Modern clothes dryers are equipped with moisture sensors. Typically, there are two of them located just inside the machine's door at the edge near the lint trap or on the back wall of the drum. They are typically several inches long and made of metal; they sense the moisture level inside the drum and work with the dryer's timer function to shut off the drying cycle when the clothes are dry. Dirty moisture sensors can fail to signal when your clothing is dry, resulting in the dryer stopping before the clothes or increasing drying time and wasting energy or damaging clothing.


To clean the moisture sensors, douse a cotton ball with isopropyl alcohol and rub the exposed area of the sensors. Perform the task once every three months or so or if you notice that the sensor-dry function isn't working properly.


6. Clean the Exhaust Vent Pipe

Once a year, you must thoroughly clean the inside of your exhaust vent pipe or hire someone to perform the job. Regularly cleaning the inside of the pipe is crucial to prevent lint and debris buildup that could lead to an inoperable dryer or a house fire. Before starting, make sure the dryer is off, then unplug it from the outlet and turn off the gas (for gas dryer models).


Pull the dryer away from the wall several inches or enough to allow you easy access to the exhaust pipe.

  • You'll need to disconnect the dryer vent pipe to clean it. First, determine how the pipe is connected and detach it from the machine. If it has a large hose clamp around the pipe, use a screwdriver to loosen the clamp and slide the pipe off its fitting. If the pipe is held on with foil tape, peel back the tape with your fingers or pliers or cut it free by dragging a utility knife around the junction between the pipe and the fitting on the back of the dryer.
  • If both ends of the pipe are accessible, consider disconnecting both ends and removing the entire duct section.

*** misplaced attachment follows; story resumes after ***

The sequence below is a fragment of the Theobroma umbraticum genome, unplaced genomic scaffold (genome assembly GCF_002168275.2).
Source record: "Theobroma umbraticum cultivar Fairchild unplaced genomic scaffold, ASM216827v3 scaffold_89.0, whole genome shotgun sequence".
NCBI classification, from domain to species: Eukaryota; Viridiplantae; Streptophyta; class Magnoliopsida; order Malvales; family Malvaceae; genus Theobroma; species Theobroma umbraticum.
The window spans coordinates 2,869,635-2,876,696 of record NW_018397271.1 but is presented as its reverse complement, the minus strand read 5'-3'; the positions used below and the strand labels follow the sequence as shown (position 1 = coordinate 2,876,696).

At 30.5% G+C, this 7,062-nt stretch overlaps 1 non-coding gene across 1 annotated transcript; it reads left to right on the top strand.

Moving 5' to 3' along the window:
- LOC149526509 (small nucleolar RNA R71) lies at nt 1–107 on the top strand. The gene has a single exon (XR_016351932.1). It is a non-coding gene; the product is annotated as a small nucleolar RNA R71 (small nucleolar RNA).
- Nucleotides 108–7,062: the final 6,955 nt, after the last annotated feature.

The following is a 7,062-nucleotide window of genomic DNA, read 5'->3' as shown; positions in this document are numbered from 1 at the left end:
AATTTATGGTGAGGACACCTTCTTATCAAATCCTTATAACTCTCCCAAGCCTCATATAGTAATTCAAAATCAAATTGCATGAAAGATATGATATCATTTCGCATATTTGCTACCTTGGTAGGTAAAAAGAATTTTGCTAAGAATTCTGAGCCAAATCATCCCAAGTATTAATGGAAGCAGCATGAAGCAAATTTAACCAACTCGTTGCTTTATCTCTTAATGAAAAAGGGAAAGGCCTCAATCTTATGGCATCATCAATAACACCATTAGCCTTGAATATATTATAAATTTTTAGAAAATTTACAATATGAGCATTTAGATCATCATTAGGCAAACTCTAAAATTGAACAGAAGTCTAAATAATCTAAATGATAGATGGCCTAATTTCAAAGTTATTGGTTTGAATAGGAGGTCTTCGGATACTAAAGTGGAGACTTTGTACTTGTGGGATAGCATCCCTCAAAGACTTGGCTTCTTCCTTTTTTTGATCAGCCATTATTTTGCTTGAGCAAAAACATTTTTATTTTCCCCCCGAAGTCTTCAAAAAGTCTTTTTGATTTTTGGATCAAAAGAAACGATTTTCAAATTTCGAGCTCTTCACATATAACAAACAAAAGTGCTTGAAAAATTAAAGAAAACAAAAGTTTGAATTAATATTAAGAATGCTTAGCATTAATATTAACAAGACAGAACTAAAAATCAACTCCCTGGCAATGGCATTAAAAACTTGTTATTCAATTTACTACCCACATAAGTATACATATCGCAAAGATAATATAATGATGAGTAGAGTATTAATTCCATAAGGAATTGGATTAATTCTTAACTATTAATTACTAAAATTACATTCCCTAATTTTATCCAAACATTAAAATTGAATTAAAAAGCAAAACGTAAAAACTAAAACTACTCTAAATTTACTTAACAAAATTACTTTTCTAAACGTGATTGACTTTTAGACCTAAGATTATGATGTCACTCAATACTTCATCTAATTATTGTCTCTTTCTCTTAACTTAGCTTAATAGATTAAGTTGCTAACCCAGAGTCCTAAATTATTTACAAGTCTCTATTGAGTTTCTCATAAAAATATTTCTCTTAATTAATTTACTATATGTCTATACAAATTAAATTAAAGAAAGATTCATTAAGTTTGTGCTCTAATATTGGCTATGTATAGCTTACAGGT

• Use your vacuum's hose to suck the lint out of the exhaust fitting on the back of the dryer.
  • Attach a dryer vent cleaning brush to your electric drill and carefully insert the brush into the detached vent pipe.
  • Engage the drill forward or clockwise to spin the brush within the pipe.
  • Continue inserting the brush deeper as you go, stopping and adding extension sections one at a time as needed until you reach the end of the vent pipe.
  • Remove the brush by continuing to spin the drill in the same direction while gently pulling the brush out, removing sections of the apparatus as you go.
  • Vacuum up the lint and debris after the brush is fully removed. If there's lint behind the dryer, give it a quick vacuum for general tidiness.
  • Reattach the vent pipe to the dryer with the clamp or by rewrapping it with foil tape.
  • Push the unit back into place, plug in the power cord and turn on the gas, as applicable.
  • If you can reach the exterior exhaust vent housing on the outside of the house, clean any lint that is stuck to it with a brush or cloth.


Always run the drill in forward (clockwise) rotation. Running it in reverse can cause the brush extensions to unscrew and separate, leaving them stuck inside the dryer vent duct.

Common Dryer Stains and Smells

Regular cleaning and maintenance of your laundry dryer will keep it working its best. However, you could run into several problem scenarios that you'll also need to address. Here are some common stains and smells that may occasionally show up and how to deal with each situation.

Common Dryer Smells and Stains




Smoke smell

Lint or debris trapped in dryer or exhaust venting

Thoroughly clean the lint trap and exhaust pipe.

Mildew smell

Lint accumulation in the dryer duct or wet clothes left in the dryer drum for long periods of time

Wipe the inside of the drum with a cloth dampened with white vinegar; open the door to let the drum dry, then dry a load of washed light-colored towels, and leave the door open afterward. Clean the dryer duct annually. Avoid leaving damp laundry sitting in the dryer for too long.

Dead animal smell

Rodent or bird may have died in the exhaust vent; possible dirty exhaust vent

Remove the animal from the exhaust vent or hire a pro to remove it. Thoroughly clean the exhaust pipe.

Install a laundry exhaust cover on the exhaust vent to block animal entry, but check the cover frequently for lint blockage.

Burning smell

Could be lint in the exhaust or filter or a more serious problem

Unplug the dryer and check for excessive lint buildup on the filter screen and in the exhaust. If these are relatively clean, call a pro for inspection and repair.

Ink, crayon, candy stains

An ink pen, a crayon, or candy likely fell from clothing

Remove ink from inside the dryer drum using a cloth and rubbing alcohol. Use a plastic spatula and lubricating spray to remove crayon. Use heat from a blow dryer, a plastic spatula, and an all-purpose cleanser to remove hardened candy.